September 11, 2003
bands outside of arena rock put as much effort, as much preparation,
and as much care into a performance as The Cruxshadows. Despite
issues with their tour van they put on one of the best shows
I've seen in a long time. Some could easily pigeonhole this
band as just another Goth band but their intelligent lyrics
(which draw heavily from Greek mythology, Egyptian symbolism
and mutated personal experience), their use of violin alongside
electronics and other instrumentation and their near-destruction
of the boundary between audience and performer belie much
more than another hand-stapled-to-forehead band.
delivered each song powerfully. His well-known stage-climbing
antics weren't easily accomplished given Elysium's layout,
but he was wandering through the crowd during many songs.
At one point he even pulled a tall chair from the bar area,
planted it in the middle of the dance floor, and climbed on
top of it. The tightly choreographed dance routines were impeccable;
the beautiful, scantily clad dancers provided a different
but still visceral interpretation of the songs. The also beautiful
Rachel provided evocative and melancholy accompaniment on
didn't go into the show expecting much, but I left a fan.
It's extremely rare to find a band in most alternative of
underground scenes that put so much effort and care into creating
an entire performance. Most these days stand on stage and
play some songs live; The Cruxshadows bring together a complete
visual, aural, and visceral experience.
- Brian Clarkson
Elysium, September 16, 2003
Tuesday nights at Elysium – one of their
standard live music nights. I don't know who decided to give
these South Austin folks some stage time. Their self-proclaimed
"South Austin Dance Music" brought back painful
memories of junior high school, Aqua Net-filled vertical bangs
and bad disco music.
The three-piece band (and I use the term loosely
here) tried their best to pump up the ten or so people left
in attendance. (Most, it seemed, were there to see one of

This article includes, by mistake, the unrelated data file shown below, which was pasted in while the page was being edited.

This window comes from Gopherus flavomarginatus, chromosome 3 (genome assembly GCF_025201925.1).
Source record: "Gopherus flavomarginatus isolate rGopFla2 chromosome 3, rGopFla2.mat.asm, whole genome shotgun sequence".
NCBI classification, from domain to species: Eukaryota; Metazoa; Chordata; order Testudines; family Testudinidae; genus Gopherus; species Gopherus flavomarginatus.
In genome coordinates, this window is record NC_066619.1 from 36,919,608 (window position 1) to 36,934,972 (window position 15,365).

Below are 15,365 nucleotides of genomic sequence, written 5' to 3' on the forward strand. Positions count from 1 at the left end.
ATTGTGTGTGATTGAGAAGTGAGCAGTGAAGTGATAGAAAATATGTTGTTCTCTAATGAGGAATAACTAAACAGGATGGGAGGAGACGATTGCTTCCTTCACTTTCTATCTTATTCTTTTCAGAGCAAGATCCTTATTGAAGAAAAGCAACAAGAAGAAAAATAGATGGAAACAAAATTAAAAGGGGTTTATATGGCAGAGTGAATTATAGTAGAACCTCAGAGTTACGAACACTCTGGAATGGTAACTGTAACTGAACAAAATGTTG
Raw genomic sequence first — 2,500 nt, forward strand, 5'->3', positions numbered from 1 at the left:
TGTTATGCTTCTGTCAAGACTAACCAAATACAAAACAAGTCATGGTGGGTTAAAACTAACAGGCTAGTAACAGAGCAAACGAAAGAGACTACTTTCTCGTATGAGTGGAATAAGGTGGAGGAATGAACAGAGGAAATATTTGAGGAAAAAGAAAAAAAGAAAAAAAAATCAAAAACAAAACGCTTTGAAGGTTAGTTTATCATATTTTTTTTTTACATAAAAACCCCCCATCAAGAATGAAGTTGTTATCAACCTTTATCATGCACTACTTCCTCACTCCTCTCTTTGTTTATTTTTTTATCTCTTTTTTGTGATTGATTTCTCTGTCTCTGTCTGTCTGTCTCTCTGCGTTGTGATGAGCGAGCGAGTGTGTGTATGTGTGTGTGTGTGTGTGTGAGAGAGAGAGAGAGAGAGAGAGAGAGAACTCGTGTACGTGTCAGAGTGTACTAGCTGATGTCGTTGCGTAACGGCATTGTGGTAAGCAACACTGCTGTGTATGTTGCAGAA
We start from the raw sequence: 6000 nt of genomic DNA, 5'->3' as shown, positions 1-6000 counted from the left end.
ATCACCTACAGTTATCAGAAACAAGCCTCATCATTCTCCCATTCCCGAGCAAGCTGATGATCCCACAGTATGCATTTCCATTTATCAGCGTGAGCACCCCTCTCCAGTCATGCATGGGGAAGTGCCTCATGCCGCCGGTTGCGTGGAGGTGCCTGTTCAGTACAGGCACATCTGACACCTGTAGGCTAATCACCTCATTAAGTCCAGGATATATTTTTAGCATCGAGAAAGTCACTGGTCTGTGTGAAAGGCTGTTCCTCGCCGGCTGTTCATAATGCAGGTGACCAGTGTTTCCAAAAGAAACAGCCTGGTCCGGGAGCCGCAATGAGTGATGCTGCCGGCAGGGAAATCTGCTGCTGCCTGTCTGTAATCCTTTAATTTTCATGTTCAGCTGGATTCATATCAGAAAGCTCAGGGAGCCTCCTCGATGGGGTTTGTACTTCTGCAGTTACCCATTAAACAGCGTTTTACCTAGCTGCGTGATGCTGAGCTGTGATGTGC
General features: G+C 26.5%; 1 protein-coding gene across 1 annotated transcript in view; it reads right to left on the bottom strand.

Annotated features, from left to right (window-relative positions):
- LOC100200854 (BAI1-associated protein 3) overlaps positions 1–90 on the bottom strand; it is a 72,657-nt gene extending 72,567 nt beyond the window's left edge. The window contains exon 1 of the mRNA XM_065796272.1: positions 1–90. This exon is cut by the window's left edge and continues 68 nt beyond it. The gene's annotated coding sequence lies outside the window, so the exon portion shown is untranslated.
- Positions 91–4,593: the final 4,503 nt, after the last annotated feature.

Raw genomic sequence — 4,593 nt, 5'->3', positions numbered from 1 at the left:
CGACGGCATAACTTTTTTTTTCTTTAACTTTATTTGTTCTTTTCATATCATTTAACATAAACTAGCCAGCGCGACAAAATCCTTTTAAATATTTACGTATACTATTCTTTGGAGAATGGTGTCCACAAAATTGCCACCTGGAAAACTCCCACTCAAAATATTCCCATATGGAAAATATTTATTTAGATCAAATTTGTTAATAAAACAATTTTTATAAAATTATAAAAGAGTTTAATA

the opening bands, Jasmine Reign.) Try as they might this
band just could not get anyone going. Perhaps it was the bad,
squealing "Oooie oooie" so popular among 'disco
biscuits' from the early 80s. Perhaps it was the fact that
the whole show was more like a practice session on a stage
than a performance. Perhaps it was just that "South Austin
Dance Music" is horrible. Who's to decide? Unfortunately,
anyone who was in attendance that night can make the call.
Tinkerhell's Fetish Show
Elysium Nightclub, September 18, 2003
Elysium tries to put on events that have
a variety of underground appeal. This fetish show was supposed
to draw out the crowds of local fetish and BDSM enthusiasts
but the crowd in attendance was composed of gamer dorks, random
drunk guys too cheap to pay for a strip joint and a very small
goth contingent. I think horny guys outnumbered anyne else
by at least a two-to-one ratio. I saw one middle-aged guy
videotaping the performance; I know he wasn't there with the
The night actually consisted of two shows.
The first was roughly themed 'the corruption of an angel'.
A male and a female dark angel had their evil way with the
good angel. All in all, the performance was rather hot –
until I overheard some of the drunk honry patrons. Most of
the BDSM mainstays were used: the good angel girl was tossed
around, flogged and candle-waxed. The second show was a battle
of good angels against bad angels with, of course, the bad
angels winning. The whole angel theme has been used in fetish
shows over and over again; this wasn't a groundbreaking, novel
performance. It was a chance to see attractive, scantily clad
chicks prancing around onstage.